Appellate Court of Maryland applies equitable contribution principles to preserve non-settling insurers potential right to contribution against settling insurers.
Selective Way Insurance Company v. Fireman’s Fund Insurance Company, et. al.
On February 2, 2023, the Appellate Court of Maryland issued its opinion in Selective Way Insurance Company v. Fireman’s Fund Insurance Company, et. al. The opinion primarily analyzed the doctrine of equitable contribution, particularly as it pertains to liability insurers with a mutual obligation to the same insured.
The original dispute arose from a Baltimore County apartment complex construction project gone awry. In 2006, a subsequent purchaser of the complex sued the general contractor, “Questar.” Questar was insured with Nationwide and was an additional insured on various liability policies held by Questar’s subcontractors. Nationwide defended Questar in the underlying suit while also requesting defense and indemnification from the subcontractors’ insurers. The underlying suit against Questar was settled in 2009, however, not before Questar incurred approximately one million dollars in attorneys’ fees and other costs.
Nationwide brought a declaratory judgment action in Baltimore County Circuit Court against the various subcontractors and their insurers alleging that they breached a contractual duty to defend Questar in the underlying construction suit. Nationwide eventually reached settlement agreements with all but one of the other insurers: Selective Way. The settlement agreements included substantially the same provisions requiring the settling insurers to waive claims for contribution or indemnity against the other insurers. In 2017, Nationwide’s case against Selective Way (the sole non-settling insurer) proceeded to a jury trial after which the jury determined that Nationwide proved damages in the amount of: $994,719.54.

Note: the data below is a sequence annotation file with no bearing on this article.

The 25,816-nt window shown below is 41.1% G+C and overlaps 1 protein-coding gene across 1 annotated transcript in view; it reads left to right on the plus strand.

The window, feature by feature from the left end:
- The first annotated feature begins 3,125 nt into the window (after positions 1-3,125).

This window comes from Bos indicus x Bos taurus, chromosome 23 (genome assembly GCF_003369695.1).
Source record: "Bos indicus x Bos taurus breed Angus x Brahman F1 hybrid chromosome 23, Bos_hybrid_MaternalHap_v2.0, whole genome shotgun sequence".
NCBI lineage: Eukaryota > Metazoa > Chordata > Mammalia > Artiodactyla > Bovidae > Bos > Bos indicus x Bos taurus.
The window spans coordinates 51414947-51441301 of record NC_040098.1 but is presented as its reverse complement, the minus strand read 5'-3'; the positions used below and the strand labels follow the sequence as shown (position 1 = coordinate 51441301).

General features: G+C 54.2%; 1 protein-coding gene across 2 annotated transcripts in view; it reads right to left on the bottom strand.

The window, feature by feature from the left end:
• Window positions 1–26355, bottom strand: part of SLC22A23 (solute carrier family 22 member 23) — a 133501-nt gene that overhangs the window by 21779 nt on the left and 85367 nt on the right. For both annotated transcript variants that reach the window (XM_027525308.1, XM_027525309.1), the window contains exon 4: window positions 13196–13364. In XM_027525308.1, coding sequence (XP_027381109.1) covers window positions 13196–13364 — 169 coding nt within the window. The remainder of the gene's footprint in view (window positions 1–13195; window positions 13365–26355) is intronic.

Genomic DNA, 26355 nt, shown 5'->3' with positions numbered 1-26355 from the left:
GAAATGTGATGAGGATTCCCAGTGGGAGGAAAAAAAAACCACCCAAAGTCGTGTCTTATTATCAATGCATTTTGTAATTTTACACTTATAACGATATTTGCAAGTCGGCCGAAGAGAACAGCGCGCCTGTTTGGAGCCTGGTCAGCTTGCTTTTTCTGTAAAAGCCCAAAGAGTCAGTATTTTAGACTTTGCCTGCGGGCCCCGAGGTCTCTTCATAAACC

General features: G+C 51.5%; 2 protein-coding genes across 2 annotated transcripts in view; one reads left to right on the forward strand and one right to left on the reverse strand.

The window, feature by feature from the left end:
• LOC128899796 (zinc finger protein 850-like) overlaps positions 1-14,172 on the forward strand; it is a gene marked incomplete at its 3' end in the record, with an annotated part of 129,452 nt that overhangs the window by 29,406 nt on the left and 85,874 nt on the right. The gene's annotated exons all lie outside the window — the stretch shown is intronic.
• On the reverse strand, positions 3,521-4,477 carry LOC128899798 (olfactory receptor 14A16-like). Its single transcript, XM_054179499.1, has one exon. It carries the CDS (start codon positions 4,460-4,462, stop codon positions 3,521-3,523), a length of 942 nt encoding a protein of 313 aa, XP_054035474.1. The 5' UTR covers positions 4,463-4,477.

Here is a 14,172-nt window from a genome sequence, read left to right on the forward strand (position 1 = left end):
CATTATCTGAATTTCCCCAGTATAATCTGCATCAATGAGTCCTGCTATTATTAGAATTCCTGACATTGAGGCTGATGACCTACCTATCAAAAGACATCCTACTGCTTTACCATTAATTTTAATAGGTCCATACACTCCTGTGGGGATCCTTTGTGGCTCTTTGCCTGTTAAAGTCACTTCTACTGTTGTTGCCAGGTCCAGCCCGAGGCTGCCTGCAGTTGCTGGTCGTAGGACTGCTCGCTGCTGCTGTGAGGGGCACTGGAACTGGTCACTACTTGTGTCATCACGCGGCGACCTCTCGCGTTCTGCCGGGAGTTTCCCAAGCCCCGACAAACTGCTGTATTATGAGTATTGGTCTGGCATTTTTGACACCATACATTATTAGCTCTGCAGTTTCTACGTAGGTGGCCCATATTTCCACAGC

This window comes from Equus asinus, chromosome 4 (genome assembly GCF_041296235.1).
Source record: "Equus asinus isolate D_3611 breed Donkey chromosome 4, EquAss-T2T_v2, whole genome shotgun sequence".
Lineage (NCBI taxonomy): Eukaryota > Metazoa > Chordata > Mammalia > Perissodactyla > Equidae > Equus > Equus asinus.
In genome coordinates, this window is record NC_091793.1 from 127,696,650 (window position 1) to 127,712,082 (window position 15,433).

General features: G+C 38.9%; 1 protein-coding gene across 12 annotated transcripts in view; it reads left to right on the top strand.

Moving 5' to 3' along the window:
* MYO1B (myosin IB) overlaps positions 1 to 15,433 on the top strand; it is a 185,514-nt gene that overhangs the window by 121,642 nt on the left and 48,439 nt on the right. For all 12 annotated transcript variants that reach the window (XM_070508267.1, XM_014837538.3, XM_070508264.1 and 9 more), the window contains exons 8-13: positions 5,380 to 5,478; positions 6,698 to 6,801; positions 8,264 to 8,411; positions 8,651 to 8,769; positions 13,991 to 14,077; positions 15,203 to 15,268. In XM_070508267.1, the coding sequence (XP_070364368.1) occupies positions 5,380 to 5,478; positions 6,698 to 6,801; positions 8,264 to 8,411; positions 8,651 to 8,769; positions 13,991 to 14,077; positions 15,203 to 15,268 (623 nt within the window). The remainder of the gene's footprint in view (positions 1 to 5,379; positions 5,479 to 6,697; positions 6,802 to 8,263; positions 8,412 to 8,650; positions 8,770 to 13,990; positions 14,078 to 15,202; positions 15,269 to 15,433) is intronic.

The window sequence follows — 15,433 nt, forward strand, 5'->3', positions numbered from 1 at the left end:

In March of 2020, Selective Way filed an action in Baltimore County Circuit Court seeking contribution, restitution, and subrogation from the various settling insurers. In June of 2021, the Circuit Court disposed of Selective Way’s claims by dismissing and/or granting summary judgement in favor of the defendant-insurers. The court ruled that Selective Way failed to assert a cross claim against the settling insurers in the action by Nationwide. Upon settlement with Nationwide, the court reasoned that there was no longer a “common liability” between Selective Way and the settling insurers and, absent a common liability, there was no right of contribution.
On Appeal, the Appellate Court of Maryland overturned the ruling against Selective Way on the contribution claims. The Appellate Court took issue with the trial court’s reliance on Selective Way’s failure to assert cross claims against the other insurers in the action by Nationwide, noting that cross claims are not mandatory and need not be brought in an original action. Additionally, the Appellate Court analyzed authority from other states to determine that insurer who pays “more than its fair share” may have a right of contribution from another insurer that was obligated to cover the same loss. The Appellate Court referenced Maryland Cas. Co. v. W.R. Grace & Co., 218 F.3d 204, 210 (2d Cir. 2000) for the proposition that “a settlement agreement that absolves an insurer of its contractual obligations to the insured does not extinguish the rights of other insurers to receive equitable contribution from the settling insurer.” The Appellate Court ultimately remanded the case back to the Circuit Court for further action, particularly on the viability of Selective Way’s contribution claim against the settling insurers.
Joseph Kavanagh, Associate